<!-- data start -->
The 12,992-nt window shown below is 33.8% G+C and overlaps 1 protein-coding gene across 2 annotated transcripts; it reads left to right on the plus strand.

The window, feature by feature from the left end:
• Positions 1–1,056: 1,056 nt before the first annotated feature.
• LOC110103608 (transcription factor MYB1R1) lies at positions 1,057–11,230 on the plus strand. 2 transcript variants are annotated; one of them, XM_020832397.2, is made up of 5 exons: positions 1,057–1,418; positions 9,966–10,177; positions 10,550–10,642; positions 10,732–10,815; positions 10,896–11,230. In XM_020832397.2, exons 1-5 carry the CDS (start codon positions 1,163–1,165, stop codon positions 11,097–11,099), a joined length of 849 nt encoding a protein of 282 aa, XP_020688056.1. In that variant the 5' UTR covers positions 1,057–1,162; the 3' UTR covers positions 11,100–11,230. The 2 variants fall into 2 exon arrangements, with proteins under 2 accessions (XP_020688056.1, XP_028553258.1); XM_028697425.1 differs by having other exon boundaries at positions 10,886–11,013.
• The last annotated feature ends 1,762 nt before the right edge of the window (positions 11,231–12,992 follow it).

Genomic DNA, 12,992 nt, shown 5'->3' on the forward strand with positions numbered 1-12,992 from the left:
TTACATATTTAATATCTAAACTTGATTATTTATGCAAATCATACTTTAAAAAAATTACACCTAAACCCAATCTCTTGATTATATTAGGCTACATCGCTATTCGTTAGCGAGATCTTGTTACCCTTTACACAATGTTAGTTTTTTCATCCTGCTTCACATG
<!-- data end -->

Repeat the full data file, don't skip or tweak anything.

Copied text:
The 12,992-nt window shown below is 33.8% G+C and overlaps 1 protein-coding gene across 2 annotated transcripts; it reads left to right on the plus strand.

The window, feature by feature from the left end:
• Positions 1–1,056: 1,056 nt before the first annotated feature.
• LOC110103608 (transcription factor MYB1R1) lies at positions 1,057–11,230 on the plus strand. 2 transcript variants are annotated; one of them, XM_020832397.2, is made up of 5 exons: positions 1,057–1,418; positions 9,966–10,177; positions 10,550–10,642; positions 10,732–10,815; positions 10,896–11,230. In XM_020832397.2, exons 1-5 carry the CDS (start codon positions 1,163–1,165, stop codon positions 11,097–11,099), a joined length of 849 nt encoding a protein of 282 aa, XP_020688056.1. In that variant the 5' UTR covers positions 1,057–1,162; the 3' UTR covers positions 11,100–11,230. The 2 variants fall into 2 exon arrangements, with proteins under 2 accessions (XP_020688056.1, XP_028553258.1); XM_028697425.1 differs by having other exon boundaries at positions 10,886–11,013.
• The last annotated feature ends 1,762 nt before the right edge of the window (positions 11,231–12,992 follow it).

Genomic DNA, 12,992 nt, shown 5'->3' on the forward strand with positions numbered 1-12,992 from the left:
TTACATATTTAATATCTAAACTTGATTATTTATGCAAATCATACTTTAAAAAAATTACACCTAAACCCAATCTCTTGATTATATTAGGCTACATCGCTATTCGTTAGCGAGATCTTGTTACCCTTTACACAATGTTAGTTTTTTCATCCTGCTTCACATG